At the Wessex Vale Crematorium, on Bubb Lane, in the Southampton suburb of West End, mourners gathered on Friday, September 5, 2014, for a memorial service in honor of Leila Kathleen Moore. She had died the previous month, at the age of 87. The cover of the program for the service bore Moore’s picture, a faded color snapshot that shows her in middle age. There is a beaming smile on her face, but she is not looking at the camera. She is looking down upon the pair of tawny-eared, white-pawed Pembroke Welsh corgi puppies cradled in her arms.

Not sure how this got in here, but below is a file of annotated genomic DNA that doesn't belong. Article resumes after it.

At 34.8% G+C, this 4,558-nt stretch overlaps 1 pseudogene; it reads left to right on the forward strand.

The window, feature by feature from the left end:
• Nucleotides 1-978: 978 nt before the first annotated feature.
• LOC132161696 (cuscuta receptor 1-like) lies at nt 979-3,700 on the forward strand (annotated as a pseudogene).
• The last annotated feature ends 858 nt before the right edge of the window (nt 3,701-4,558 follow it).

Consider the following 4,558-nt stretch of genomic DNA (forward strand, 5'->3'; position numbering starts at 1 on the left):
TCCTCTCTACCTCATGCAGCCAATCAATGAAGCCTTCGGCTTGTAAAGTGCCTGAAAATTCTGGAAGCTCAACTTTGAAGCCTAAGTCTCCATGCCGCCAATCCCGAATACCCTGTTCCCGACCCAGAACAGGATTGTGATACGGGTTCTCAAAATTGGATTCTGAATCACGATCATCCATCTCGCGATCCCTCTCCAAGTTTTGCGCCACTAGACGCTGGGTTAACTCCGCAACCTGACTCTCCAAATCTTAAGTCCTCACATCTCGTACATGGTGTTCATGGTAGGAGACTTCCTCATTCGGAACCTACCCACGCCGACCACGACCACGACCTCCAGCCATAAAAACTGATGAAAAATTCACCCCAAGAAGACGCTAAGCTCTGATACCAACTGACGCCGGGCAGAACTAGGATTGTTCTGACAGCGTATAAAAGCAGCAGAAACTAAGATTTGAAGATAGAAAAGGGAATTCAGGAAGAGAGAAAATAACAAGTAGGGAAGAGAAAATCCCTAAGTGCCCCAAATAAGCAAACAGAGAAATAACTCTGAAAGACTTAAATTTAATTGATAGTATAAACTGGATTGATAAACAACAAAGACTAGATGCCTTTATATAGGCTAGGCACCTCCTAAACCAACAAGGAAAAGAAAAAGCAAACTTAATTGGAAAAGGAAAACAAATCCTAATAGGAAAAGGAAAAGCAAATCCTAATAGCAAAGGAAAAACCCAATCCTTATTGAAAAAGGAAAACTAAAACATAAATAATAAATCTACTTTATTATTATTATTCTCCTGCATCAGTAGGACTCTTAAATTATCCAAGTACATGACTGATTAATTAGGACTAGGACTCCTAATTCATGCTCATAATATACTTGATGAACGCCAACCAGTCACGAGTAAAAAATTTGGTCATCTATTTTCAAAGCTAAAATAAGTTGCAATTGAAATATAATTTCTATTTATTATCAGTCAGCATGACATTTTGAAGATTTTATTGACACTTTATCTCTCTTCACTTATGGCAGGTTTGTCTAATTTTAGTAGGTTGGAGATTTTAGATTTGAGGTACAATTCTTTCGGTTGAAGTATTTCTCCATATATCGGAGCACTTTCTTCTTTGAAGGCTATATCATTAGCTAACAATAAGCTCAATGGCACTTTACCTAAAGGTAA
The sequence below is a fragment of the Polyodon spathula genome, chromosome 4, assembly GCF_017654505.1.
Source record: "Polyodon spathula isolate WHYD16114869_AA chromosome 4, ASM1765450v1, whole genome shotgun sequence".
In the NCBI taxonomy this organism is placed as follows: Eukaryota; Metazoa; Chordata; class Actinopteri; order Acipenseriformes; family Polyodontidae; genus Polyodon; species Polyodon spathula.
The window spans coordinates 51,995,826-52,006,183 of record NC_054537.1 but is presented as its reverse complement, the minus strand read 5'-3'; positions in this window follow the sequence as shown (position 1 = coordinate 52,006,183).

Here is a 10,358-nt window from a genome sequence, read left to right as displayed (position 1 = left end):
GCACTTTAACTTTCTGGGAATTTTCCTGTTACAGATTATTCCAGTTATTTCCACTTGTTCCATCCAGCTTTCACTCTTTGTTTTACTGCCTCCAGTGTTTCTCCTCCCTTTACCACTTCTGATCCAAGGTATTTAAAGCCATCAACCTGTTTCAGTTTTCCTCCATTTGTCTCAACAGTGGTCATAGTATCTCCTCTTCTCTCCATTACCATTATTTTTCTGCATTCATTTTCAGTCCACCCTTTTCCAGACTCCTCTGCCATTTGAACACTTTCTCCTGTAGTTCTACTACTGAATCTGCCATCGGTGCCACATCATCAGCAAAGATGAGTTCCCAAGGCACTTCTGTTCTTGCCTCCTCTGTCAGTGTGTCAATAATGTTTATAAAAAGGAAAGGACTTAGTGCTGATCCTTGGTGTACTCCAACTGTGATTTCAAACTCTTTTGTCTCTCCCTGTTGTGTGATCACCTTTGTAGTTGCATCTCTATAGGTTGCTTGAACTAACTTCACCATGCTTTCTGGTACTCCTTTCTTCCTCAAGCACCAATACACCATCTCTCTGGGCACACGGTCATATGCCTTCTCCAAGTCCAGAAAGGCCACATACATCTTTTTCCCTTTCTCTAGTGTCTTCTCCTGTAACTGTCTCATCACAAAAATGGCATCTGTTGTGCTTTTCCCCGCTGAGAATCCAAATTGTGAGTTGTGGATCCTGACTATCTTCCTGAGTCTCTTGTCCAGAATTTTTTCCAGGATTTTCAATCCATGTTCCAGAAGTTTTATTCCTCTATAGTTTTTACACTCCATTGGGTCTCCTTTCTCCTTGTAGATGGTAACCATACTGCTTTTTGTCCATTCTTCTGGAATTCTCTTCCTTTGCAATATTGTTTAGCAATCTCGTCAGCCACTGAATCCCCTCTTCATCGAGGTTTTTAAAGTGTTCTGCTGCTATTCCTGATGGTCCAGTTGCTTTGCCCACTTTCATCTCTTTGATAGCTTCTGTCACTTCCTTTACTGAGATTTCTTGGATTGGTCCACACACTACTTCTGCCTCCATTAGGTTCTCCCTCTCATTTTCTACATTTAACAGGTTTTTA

The London newspapers made no mention of her death, but the weekly Dog World, out of Ashford, in Kent, published a substantial obituary—a sensitive and detailed account of Leila Moore’s six-decade-long career as a breeder of corgis. Though she lacked certain advantages (“Widowed sadly young, Leila was always limited in the number of shows she could attend … ”), Moore acquired good stock in the 1950s from celebrated breeders such as Bunny Thornycroft. With these dogs, Moore built “an easily recognizable line of a type which she would stick to,” involving “a clean cut outline, level topline, true and strong hindquarters,” and the rich red color of the coat on her first great champion, Mist, who became her kennel’s foundation bitch.